"Decarbonising heat is our toughest challenge on the road to Net Zero. With some 23 million UK homes to be converted to low carbon heating by 2050 we need to urgently support the delivery of proven zero carbon technologies, like heat pumps. Deploying heat pumps at scale will drive costs down dramatically over time, and will create wider economic benefits by promoting the UK supply chain and new skilled jobs.   

"This is where the scale and ambition of the Government's Boiler Upgrade Scheme will be invaluable. Ready access to support grants will kick-start the demand for electric heating, allowing the industry to accelerate the delivery of electrification and quickly bring down upfront costs through innovation and growing the supply chain. Other policies will also be needed to address distortions in energy bill costs and create a level playing field between a heat pump and a gas boiler. By the end of the decade, with the right policies in place, the combined initial and ongoing costs of a heat pump can be as cheap as a gas boiler." 


Phil Hurley, Chair of the Heat Pump Association, said:  

"The heat pump industry warmly welcomes these bold steps forward.  The industry in the best shape it has ever been, with sales this year already double those seen ever before. This announcement is timed perfectly to take advantage of the Heat Pump Association's recently-launched training course, with the industry now ready to retrain the UK's army of installers with the capacity to train up to 40,000 per year, to ensure consumers can find a suitably trained and skilled heat pump installer when they need one. 

"Today's announcement will give industry and installers a huge confidence boost that now is the time to scale-up and retrain in preparation for the mass roll out of heat pumps, as well as making heat pumps as affordable as boilers, so all consumers can soon access and enjoy the benefits of affordable, reliable low carbon heating that stands the test of time."


Shaun Edwards, chief executive officer at Groupe Atlantic UK, ROI & North America, said: 

"Ideal Heating welcomes the publication of the Heat and Buildings strategy and the continued support from the UK government to low carbon heating systems, particularly heat pumps. As a manufacturer of multiple heating technologies including heat pumps, we feel we are in an excellent position to support our customers as the market transitions to lower carbon heating solutions.  

"This commitment from the UK government allows Ideal Heating to continue investment in UK heat pump R&D facilities and skills, as well as additional manufacturing capacity, ensuring we meet the specific demands of UK homes and installers whilst strengthening the local supply chain."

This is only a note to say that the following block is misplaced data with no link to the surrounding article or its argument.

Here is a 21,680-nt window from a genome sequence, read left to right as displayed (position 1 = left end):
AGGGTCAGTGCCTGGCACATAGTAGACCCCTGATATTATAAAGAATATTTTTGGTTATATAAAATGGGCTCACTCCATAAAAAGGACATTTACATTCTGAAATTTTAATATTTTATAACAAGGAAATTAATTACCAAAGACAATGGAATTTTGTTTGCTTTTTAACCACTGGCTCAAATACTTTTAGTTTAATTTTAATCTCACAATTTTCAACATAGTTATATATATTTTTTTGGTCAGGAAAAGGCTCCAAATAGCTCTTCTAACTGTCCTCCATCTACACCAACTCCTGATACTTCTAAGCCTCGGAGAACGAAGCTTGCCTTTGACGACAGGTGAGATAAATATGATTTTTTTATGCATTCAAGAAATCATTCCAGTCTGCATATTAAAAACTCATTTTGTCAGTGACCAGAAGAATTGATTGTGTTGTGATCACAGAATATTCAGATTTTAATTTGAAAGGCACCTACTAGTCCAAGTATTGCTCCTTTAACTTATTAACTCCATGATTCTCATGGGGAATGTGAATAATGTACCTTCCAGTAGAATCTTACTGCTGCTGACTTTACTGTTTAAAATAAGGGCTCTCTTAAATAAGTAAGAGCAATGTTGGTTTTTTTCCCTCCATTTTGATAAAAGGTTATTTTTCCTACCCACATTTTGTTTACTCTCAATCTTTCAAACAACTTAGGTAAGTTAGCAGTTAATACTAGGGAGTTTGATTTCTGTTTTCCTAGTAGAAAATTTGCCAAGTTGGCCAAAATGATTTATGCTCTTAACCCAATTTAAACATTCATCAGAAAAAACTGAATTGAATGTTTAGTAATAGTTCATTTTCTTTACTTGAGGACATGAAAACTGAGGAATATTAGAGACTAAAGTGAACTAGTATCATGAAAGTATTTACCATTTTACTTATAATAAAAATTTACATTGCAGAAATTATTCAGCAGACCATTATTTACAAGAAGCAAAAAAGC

Juliet Phillips, E3G Senior Policy Advisor, said:

"The Heat & Buildings Strategy is the vehicle for accelerating progress towards greener homes - reducing energy bills, creating warmer and healthier houses, and boosting green jobs across the country. We welcome the focus on making heat pumps an attractive and affordable solution for households looking to replace polluting fossil gas boilers. The 2035 target for phasing out fossil gas boilers can act as clear signal to industry and households of the pathway ahead, but government must beware the Trojan horse of so-called "hydrogen ready" boilers - which could have a similar carbon footprint to fossil gas boilers, in the absence of secure connections to green hydrogen supply.

"It is now up to the Treasury to back this plan with a comprehensive investment package - with the new spending commitments announced today falling considerably short of what's needed to get on track for climate targets. There is a major energy efficiency funding gap, which could significantly undermine the UK's ability to cut emissions from housing. New analysis by E3G has shown that around 80 per cent of middle and low income households living in inefficient housing have no access to nationwide support to improve their homes. The Spending Review is the opportunity for the Treasury to address this and ensure everyone can reap the benefits of warmer, healthier homes that are cheaper to run."


Ana Musat, Head of Policy at the Aldersgate Group, said:

"Decarbonising the UK's built environment is a significant challenge, but one that comes with major opportunities - including job creation potential, reducing the UK's reliance on fossil fuels, and delivering lower bills for customers. The strategy is set to include important measures for realising that vision, such as a commitment to accelerate the installation of heat pumps, innovation funding to bring down the cost of installation, and grants to help households meet the upfront cost. All of these measures are fundamental to deliver a fair transition to clean heat, mobilising critical private sector investment and growing supply chains.

"To build on these strong foundations, Government should set clear regulatory and fiscal measures to drive the uptake of energy efficiency retrofits, which will be key to lowering energy bills and tackling fuel poverty, as well as reducing demand on the grid. Energy efficiency retrofits can also create significant economic activity and job creation, being labour-intensive and rooted in local supply chains: 108,000 net new jobs could be created annually until 2030 through energy efficiency. There is also potential to scale up these projects by investing in skills, for instance through the rapid implementation of the Green Jobs Taskforce's recommendations. Measures like the rollout of minimum energy efficiency standards for domestic buildings and commercial properties and a reduction of VAT for energy efficiency retrofits will be essential in creating demand and and attracting investment into insulation and deep retrofits."